The Founding of the Fed
First Bank of the United States
- After Alexander Hamilton spearheaded a movement advocating
the creation of a central bank, the First Bank of the United
States was established in 1791.
- The First Bank of the United States had a capital stock
of $10 million, $2 million of which was subscribed by the
federal government, while the remainder was subscribed by
private individuals. Five of the 25 directors were appointed
by the U.S. government, while the 20 others were chosen
by the private investors in the Bank.
- The First Bank of the United States was headquartered
in Philadelphia, but had branches in other major cities.
The Bank performed the basic banking functions of accepting
deposits, issuing bank notes, making loans and purchasing
securities. It was a nationwide bank and was in fact the
largest corporation in the United States. As a result of
its influence, the Bank was of considerable use to both
American commerce and the federal government.
- However, the Bank's influence was frightening to many
people. The Bank's charter ran for twenty years, and when
it expired in 1811, a proposal to renew the charter failed
by the margin of a single vote in each house of Congress.
Chaos quickly ensued, brought on by the War of 1812 and
by the lack of a central regulating mechanism over banking
- The situation deteriorated to such an extent that in 1816,
a bill to charter a Second Bank of the United States was
introduced in Congress. This bill narrowly passed both houses
and was signed into law by President James Madison. Henry
Clay, Speaker of the House, cited the "force of circumstance
and the lights of experience" as reasons for this realization
of the importance of a central bank to the U.S. economy.
- The Second Bank of the United States was similar to the
first, except that it was much larger; its capital was not
$10 million, but $35 million. As with the First Bank of
the United States, the charter was to run for 20 years,
one-fifth of the stock was owned by the federal government
and one-fifth of the directors were appointed by the President.
- This bank was also similar to its predecessor in that
it wielded immense power. Many citizens, politicians and
businessmen perceived it as a menace to both themselves
and U.S. democracy. One notable opponent was President Andrew
Jackson, who, in 1829, when the charter still had seven
years to run, made clear his opposition to the Bank and
to the renewal of its charter. Jackson's argument rested
on his belief that "such a concentration of power in the
hands of a few men irresponsible to the people" was dangerous.
This attack on the Bank's power drew public support, and
when the charter of the Second Bank of the United States
expired in 1836, it was not renewed.
- For the next quarter century, America's central banking
was carried on by a myriad of state-chartered banks with
no federal regulation. The difficulties brought about by
this lack of a central banking authority hurt the stability
of the American economy. There were often violent fluctuations
in the volume of bank notes issued by banks and in the amount
of demand deposits that the banks held. Bank notes, issued
by the individual banks, varied widely in reliability.
- Finally, inadequate bank capital, risky loans and insufficient
reserves against bank notes and demand deposits hampered
the banking system. To its detriment, the American public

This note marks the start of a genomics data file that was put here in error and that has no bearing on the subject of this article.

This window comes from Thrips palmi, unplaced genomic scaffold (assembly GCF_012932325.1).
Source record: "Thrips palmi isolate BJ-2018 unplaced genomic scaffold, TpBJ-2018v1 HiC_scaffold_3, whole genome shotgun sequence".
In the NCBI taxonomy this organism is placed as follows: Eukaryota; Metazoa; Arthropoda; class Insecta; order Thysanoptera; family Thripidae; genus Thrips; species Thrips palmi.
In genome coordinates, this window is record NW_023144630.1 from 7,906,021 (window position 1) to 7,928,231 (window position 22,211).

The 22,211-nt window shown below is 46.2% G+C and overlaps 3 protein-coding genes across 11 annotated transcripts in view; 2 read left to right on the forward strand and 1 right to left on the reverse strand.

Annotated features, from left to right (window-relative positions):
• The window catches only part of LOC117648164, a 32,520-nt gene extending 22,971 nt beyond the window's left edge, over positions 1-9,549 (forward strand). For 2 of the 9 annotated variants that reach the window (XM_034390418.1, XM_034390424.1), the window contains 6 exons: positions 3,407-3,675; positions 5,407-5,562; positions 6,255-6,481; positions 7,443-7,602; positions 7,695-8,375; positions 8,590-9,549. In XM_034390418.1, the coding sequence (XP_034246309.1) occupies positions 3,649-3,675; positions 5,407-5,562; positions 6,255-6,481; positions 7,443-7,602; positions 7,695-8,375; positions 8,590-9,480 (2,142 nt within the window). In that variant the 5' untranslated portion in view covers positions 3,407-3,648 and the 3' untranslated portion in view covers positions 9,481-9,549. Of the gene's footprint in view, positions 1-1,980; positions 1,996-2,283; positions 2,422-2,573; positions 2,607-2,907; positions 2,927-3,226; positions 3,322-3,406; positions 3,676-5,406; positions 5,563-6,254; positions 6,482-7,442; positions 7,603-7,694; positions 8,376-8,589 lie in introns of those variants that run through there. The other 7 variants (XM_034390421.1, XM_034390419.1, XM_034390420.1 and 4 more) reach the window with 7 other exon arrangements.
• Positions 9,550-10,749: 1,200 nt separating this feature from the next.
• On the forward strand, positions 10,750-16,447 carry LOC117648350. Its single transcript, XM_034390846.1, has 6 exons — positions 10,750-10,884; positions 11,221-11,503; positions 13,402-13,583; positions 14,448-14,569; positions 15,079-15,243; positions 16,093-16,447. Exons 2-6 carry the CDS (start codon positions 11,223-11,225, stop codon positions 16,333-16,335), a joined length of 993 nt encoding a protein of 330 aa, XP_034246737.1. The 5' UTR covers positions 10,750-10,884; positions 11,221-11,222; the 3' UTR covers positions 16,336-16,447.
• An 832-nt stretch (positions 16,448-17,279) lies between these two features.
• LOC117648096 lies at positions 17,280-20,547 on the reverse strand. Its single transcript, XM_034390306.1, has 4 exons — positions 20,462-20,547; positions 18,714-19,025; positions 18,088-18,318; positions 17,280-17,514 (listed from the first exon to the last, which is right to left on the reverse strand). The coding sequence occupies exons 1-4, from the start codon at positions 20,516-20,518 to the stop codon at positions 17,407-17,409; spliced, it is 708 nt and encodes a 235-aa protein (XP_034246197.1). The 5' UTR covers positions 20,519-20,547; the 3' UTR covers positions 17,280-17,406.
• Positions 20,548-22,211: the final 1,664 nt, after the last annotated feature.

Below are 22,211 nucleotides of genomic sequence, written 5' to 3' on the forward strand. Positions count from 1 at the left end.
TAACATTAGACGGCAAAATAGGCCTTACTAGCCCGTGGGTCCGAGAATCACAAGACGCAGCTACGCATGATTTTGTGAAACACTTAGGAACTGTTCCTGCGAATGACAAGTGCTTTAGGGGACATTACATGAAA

had again opposed the idea of a central bank, and the country's
need for such an entity was more apparent than ever before.
- The National Banking Act of 1863 (along with its revisions
of 1864 and 1865) sought to add clarity and security to
the banking system by introducing and promoting currency
notes issued by nationally chartered banks, rather than
- The legislation created the Office of the Comptroller
of the Currency, which issued national banking charters
and examined the subsequent banks. These banks were now
subject to stringent capital requirements and were required
to collateralize currency notes with holdings of United
States government securities. Other provisions in the legislation
helped improved the banking system by providing more oversight
and a more robust currency in circulation.
- Ultimately, the national banking legislation of the 1860s
proved inadequate due to the absence of a central banking
structure. The inability of the banking system to expand
or contract currency in circulation or provide a mechanism
to move reserves throughout the system led to wild gyrations
in the economy from boom to bust cycles.
- As America's industrial economy grew and became more complex
toward the end of the 19th century, the weaknesses in the
banking system became critical. The boom and bust cycles
created by an inelastic currency and immobile reserves led
to frequent financial panics, which triggered economic depressions.
The most severe depression at that point in U.S. history
came in 1893 and left a legacy of economic uncertainty.
- In 1907, a severe financial panic jolted Wall Street and
forced several banks into failure. This panic, however,
did not trigger a broad financial collapse. Yet the simultaneous
occurrence of general prosperity with a crisis in the nation's
financial centers persuaded many Americans that their banking
structure was sadly out of date and in need of major reform.
- In 1908, the Congress created the National Monetary Commission.
This Commission, led by Nelson W. Aldrich and composed of
members of the House of Representatives and the Senate,
was charged with making a comprehensive study of the necessary
and desirable changes to the banking system of the United
States. The resulting plan called for a National Reserve
Association, which would be dominated by the banking industry.
This plan was treated with great skepticism and received
very little public support.
- In 1912, the House Banking and Currency Committee held
hearings to examine the control of the banking and financial